“The law of the world is change” -- Irish proverb.
When you look at the physical attributes of Ireland, you can begin to understand why that saying has resonated with the Irish people throughout the ages. Ireland is an island approximately the same size as South Carolina in the US. About two-thirds of it is exposed to the open ocean, making the weather sometimes glorious and sometimes harsh. I have been able to visit family in Ireland on a couple of occasions and, while exploring the country, was amazed at the variety and diversity not only of landscapes but of climates. Rolling through the back roads and amongst the ruins of abbeys, churches, stone tower houses, castles, and open countryside, I was able to personally connect with Irish folklore, songs, and sayings. I also had a tangible awareness of the volatility that the Irish people have weathered from the beginning.
For me, Ireland itself and the people who have survived there through the millennia, are constant sources of inspiration and important examples of the perseverance it takes to survive and thrive during constant change.
Over the years I have experienced change every day. -- We all do!
Big changes, small changes, and events that may not seem like changes to others but feel like changes to me.
I used to often use the familiar litanies of: “I hate change.” “Change is so hard", “Change sucks”, “I prefer to avoid change”, “This is different and that makes me want to crawl in a hole and hide” … and the list goes on. They are all feelings and expressions that are common - I hear them from almost everyone I know.
However, through teaching vocal performance and languages I created a saying about change that I stick to:
“Change is different, not hard”.
This may seem dismissive. It also may seem to minimize the feelings that come up when we experience change. It is not intended that way. It is intended to shift perspective. It is a type of “mantra” or repeated saying.
When I experience seemingly unmanageable change and I feel like I am spinning or spiraling inwardly, I stop what I am doing and say the phrase “change is different, not hard” as many times as it takes to calm myself. Sometimes, when the change is feeling completely overwhelming, I make myself say it out loud, repeatedly, until I actually hear the words and allow them to affect me.
Since I started using this phrase I find it always calms and focuses me. It helps me release tension, fear, and anxiety. My students, no matter what they are studying, tell me it has helped them significantly throughout their lives.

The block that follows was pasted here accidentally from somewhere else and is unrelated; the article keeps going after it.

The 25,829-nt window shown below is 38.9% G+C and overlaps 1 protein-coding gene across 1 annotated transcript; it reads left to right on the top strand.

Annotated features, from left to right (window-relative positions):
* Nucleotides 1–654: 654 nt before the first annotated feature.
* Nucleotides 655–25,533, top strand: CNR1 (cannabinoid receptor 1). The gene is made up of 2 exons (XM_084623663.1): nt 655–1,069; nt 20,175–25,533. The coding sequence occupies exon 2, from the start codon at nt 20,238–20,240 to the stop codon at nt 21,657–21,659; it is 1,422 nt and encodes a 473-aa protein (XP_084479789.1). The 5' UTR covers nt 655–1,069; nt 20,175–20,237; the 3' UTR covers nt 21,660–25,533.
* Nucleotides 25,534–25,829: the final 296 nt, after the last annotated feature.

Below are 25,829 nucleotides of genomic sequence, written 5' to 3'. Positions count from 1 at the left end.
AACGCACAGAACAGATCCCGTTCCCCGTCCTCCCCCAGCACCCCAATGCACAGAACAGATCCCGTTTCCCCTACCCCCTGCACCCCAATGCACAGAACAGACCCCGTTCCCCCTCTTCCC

I like to understand variables and analyze possibilities in order to be able to recognize options. This allows me to feel as though I have done some work to reduce or minimize how many variables there are. It has served me very well, especially in music.
From my first teachers and throughout my formative music years I learned that being prepared by learning and really knowing your music, and examining and knowing the physical challenges of pieces or roles helps a performer deal with all of the things that can change during performances. While there is no way to know what is going to happen on stage in a live performance, there is a way to feel confident that what you have rehearsed is solid enough to allow you to stay focused and centered during amid the potential chaos. Acting and singing in live performances with any number of other people is always a play amid chaos. As soon as there is one person other than you creating something artistic, the possibilities and options expand infinitely. I do not use the word infinitely lightly - I mean infinitely! Being able to function during and through this chaos is only possible when a person has done the work to 1. Know your role on that stage 2. Have some trust of the people creating with you 3. Move, adapt, and flow with the creative current and not allow ego and self to get in the way of the creative chaos.
How does this all relate to viewing, appreciating, and dealing with change and to our lives in general?
The last of the three things just listed are the key for me. I do not see or feel that creative chaos is limited to the formation and creation of art in its myriad forms. I see it as an ongoing, constant aspect of our lives that we can choose to recognize and utilize every moment.
I challenge myself to answer the following self-questions: Why do I hate change? Why is change so hard? Why does change suck? Why do I avoid change? What about change makes me want to hide? My answers are frequently rooted outside the change itself.. and answering the questions is sometimes simple but more often very very difficult.
The most common words we hear describing approaches and views of change are we need to “deal with change”, “confront change”, “cope with change”, “manage change”, “overcome change”. The list of phrases continues and is rather long. Many of the phrases are aggressive, combative, and manipulative: “dominate changes in your life”, “take charge of change”.
I prefer, can relate to, and choose alternate approaches and words: “adapt to change”, “transition through change”, “grow through change”.